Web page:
Steven Sisson works in the Coors brewing plant in Rockingham County and ran for the state Senate in 2003. He campaigned as an anti-tax Democrat against a well-known Republican incumbent. At the time, Gov. Mark Warner was laying the groundwork for a major tax increase in 2004.
The day after Sisson's defeat, an online newspaper offered him a column, and he started writing his own blog under the handle The Valley Blue Dog. He cultivated a following and eventually wrote a book, "Adventures in Warnerland" (Augusta Free Press, $17.74). In it, Sisson suggests his opponent had already privately committed to supporting the tax boost. He laments not being given financial support by Warner, a fellow Democrat.
In "Warnerland," real-life political figures get fanciful nicknames, but the book does not stick to the Wonderland theme beyond that. It does, however, maintain some bloggy habits. Sisson reprints a lengthy e-mail from a reader, and the text is peppered with wrong words, like a reference to Tim Kaine's "family valves" campaign.
"Warnerland" is not cohesive, and while concise, the writing is not particularly compelling. The book's greatest significance is as an artifact. If history is written by the victors, "Warnerland" is notable for detailing a loss. More importantly, though, in a time when newspaper content and advertising dollars are moving online, this book came out of the Internet, through the looking glass and onto the page.
Both Sisson and Barnie Day, who edited "Notes From the Sausage Factory," (Brunswick Books, $19.95) with Becky Dale, contribute to a popular policy e-zine called Bacon's Rebellion, but Day says his book represents "the antithesis" of a blog.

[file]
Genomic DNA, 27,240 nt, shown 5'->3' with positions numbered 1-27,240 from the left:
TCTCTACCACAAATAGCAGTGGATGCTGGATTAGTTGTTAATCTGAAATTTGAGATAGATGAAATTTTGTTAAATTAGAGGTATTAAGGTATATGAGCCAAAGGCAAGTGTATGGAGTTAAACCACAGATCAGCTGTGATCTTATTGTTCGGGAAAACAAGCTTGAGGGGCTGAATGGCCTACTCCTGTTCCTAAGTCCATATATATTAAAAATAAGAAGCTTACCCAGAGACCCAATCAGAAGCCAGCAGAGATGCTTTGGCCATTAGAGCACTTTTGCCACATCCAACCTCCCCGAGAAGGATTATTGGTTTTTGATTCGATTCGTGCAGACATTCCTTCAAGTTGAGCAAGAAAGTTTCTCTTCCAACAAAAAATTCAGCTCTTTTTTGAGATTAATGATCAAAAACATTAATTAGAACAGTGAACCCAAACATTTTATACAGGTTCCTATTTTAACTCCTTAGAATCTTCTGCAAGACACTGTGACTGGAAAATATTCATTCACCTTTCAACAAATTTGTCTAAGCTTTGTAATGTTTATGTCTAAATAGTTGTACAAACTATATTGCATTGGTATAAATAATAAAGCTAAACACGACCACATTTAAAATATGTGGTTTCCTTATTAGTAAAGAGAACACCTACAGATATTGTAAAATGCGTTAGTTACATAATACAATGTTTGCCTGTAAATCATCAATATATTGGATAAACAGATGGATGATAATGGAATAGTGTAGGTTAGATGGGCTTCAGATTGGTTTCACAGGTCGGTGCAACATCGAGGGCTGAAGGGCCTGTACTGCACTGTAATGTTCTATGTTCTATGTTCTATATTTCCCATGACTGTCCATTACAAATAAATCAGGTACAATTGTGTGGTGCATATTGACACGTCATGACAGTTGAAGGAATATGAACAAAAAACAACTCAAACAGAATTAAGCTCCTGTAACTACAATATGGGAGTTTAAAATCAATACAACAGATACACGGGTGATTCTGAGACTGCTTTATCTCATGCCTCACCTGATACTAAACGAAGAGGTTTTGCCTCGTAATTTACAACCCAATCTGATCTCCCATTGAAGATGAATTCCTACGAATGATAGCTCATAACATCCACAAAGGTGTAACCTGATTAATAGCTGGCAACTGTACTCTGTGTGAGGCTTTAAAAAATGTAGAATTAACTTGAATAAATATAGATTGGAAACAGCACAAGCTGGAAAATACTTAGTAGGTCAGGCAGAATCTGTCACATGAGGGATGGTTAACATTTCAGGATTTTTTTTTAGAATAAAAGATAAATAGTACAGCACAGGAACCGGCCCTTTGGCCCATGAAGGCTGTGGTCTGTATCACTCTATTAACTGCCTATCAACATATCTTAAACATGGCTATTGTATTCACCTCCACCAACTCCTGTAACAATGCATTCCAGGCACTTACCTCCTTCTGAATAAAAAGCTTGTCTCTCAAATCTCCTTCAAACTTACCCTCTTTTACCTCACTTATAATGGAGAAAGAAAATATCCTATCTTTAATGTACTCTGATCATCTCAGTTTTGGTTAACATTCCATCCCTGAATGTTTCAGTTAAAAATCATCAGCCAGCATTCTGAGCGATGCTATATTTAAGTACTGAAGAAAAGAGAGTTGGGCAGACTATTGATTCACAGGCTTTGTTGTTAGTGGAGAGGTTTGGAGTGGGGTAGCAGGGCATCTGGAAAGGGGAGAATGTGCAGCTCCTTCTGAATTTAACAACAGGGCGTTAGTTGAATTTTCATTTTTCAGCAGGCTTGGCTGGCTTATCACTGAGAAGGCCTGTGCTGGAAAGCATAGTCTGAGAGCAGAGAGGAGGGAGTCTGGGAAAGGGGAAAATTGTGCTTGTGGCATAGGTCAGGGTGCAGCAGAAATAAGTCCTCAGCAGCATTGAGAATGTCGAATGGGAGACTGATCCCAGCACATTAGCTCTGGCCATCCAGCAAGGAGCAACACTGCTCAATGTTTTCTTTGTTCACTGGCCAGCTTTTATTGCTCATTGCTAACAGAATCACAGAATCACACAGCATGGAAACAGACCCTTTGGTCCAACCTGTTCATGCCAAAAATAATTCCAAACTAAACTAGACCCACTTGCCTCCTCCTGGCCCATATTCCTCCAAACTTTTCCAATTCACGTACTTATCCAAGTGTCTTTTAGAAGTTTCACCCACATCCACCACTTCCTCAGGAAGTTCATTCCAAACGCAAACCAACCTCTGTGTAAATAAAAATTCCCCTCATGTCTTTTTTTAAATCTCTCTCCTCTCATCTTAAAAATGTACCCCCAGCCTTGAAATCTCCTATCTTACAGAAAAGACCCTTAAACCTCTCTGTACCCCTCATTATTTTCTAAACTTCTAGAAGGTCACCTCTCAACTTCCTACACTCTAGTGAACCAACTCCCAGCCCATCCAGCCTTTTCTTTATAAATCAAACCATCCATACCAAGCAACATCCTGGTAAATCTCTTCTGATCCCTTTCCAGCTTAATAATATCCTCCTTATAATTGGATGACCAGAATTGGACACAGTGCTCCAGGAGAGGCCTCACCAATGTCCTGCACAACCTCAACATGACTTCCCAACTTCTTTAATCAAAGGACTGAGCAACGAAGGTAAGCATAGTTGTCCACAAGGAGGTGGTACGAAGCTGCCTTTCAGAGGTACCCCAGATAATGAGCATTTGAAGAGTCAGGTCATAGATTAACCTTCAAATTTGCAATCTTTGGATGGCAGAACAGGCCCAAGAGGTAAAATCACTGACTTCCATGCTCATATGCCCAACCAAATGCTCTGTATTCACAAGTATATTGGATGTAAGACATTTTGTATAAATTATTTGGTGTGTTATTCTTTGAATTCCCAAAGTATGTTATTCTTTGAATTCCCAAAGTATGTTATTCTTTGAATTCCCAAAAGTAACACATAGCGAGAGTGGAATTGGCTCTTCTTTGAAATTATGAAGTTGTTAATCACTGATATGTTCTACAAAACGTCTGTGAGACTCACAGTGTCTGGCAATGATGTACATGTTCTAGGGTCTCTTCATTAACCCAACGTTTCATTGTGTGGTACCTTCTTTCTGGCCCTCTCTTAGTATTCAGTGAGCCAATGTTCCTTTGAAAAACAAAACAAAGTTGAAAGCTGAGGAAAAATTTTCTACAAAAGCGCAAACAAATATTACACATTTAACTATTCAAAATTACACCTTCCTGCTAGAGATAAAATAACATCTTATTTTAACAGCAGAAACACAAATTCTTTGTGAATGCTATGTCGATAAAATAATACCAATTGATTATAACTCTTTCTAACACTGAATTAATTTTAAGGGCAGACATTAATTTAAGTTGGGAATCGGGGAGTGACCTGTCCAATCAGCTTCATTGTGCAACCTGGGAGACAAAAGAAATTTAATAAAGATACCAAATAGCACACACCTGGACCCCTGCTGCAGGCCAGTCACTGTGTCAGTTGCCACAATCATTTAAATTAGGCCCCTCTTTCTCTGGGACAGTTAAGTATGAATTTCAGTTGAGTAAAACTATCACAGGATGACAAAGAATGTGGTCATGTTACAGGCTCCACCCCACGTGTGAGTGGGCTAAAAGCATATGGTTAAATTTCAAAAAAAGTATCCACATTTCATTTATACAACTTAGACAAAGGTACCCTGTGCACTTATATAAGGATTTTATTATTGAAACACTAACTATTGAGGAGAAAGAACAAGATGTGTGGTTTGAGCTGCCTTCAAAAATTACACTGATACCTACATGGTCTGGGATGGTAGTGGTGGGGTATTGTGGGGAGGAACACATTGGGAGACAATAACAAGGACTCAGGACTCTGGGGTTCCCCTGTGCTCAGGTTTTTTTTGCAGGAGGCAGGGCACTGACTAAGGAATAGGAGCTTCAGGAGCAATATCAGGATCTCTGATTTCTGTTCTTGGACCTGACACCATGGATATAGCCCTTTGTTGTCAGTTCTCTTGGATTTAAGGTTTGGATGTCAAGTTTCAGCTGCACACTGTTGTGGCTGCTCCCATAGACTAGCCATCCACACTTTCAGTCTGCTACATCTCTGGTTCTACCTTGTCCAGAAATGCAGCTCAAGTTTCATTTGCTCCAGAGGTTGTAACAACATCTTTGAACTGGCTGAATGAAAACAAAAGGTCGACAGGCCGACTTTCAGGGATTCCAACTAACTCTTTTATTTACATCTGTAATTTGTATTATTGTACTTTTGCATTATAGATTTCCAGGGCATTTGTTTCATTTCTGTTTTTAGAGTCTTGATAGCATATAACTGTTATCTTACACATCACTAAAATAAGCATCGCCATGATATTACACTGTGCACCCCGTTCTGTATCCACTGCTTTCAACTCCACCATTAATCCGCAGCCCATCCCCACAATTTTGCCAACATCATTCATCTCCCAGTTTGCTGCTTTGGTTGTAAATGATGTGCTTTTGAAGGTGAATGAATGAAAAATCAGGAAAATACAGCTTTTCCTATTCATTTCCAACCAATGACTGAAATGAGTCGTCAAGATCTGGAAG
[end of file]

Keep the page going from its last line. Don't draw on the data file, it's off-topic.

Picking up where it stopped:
"If you can imagine the universe of political commentary in Virginia as the Plains of Serengeti, the columnists, the op-ed folks are the lions who move the political herds," Day said in an e-mail. "They pay attention to the yipping, squalling fray jackals sometimes engage in, but they don't fear them."
Day is a banker in Southwest Virginia who served two terms in Virginia's House of Delegates. He started writing print op-eds for papers around the state after he left office, and his book is a compilation of original essays and op-ed pieces on Virginia politics gleaned from newspapers.
A few pages ruminate on the Internet's contribution to the demise of the essay and therefore of thoughtful debate, but the book is mostly a good introduction to history and the players in Virginia state politics. You can get nine different opinions on the state's transportation problems and read pieces from seven governors and be reminded that Katie Couric's late sister, Emily, was a state senator.
"Notes" is not just a who's who in Virginia politics, but a primer on who's writing political opinion. Whether the next edition of "Notes" will have to include more jackals remains to be seen. S
Kid-Friendly Book Events It is Earth Day. You are surrounded by Girl Scouts, librarians, Richmond Ballet dancers, James River Writers, the first lady of Virginia, Anne Holton, and the Children's Museum's friendly dinosaur, Seymour. You must choose between becoming a Wild Thing or Clifford the Big Red Dog. Are you in a psychedelic dream or a choose-your-own-adventure book? Neither! You are at Read and Romp! an over-the-top family event hosted by Reach Out and Read Virginia at the Children's Garden at Lewis Ginter Botanical Garden. On Saturday, April 22, from 1 to 4 p.m., you can enjoy live music, crafts, parades, door prizes and, of course, lots and lots of storytelling. Bring new and gently used kids' books as a donation to supplement this nonprofit's promotion of literacy as a standard part of pediatric primary care. Read and Romp! will be held rain or shine and is free with garden admission. www.reachoutandread.org.
Mini Junior Leaguers now have a Book & Author event all their own. On Saturday, April 22, at 10 a.m., Anthony Horowitz, author of the famed Alex Rider series, will host a Q&A and book signing. The second annual Junior Book & Author event will be held at the Glen Allen Cultural Arts Center. For more information or to purchase tickets, call 643-4886 or visit www.jlrichmond.org.
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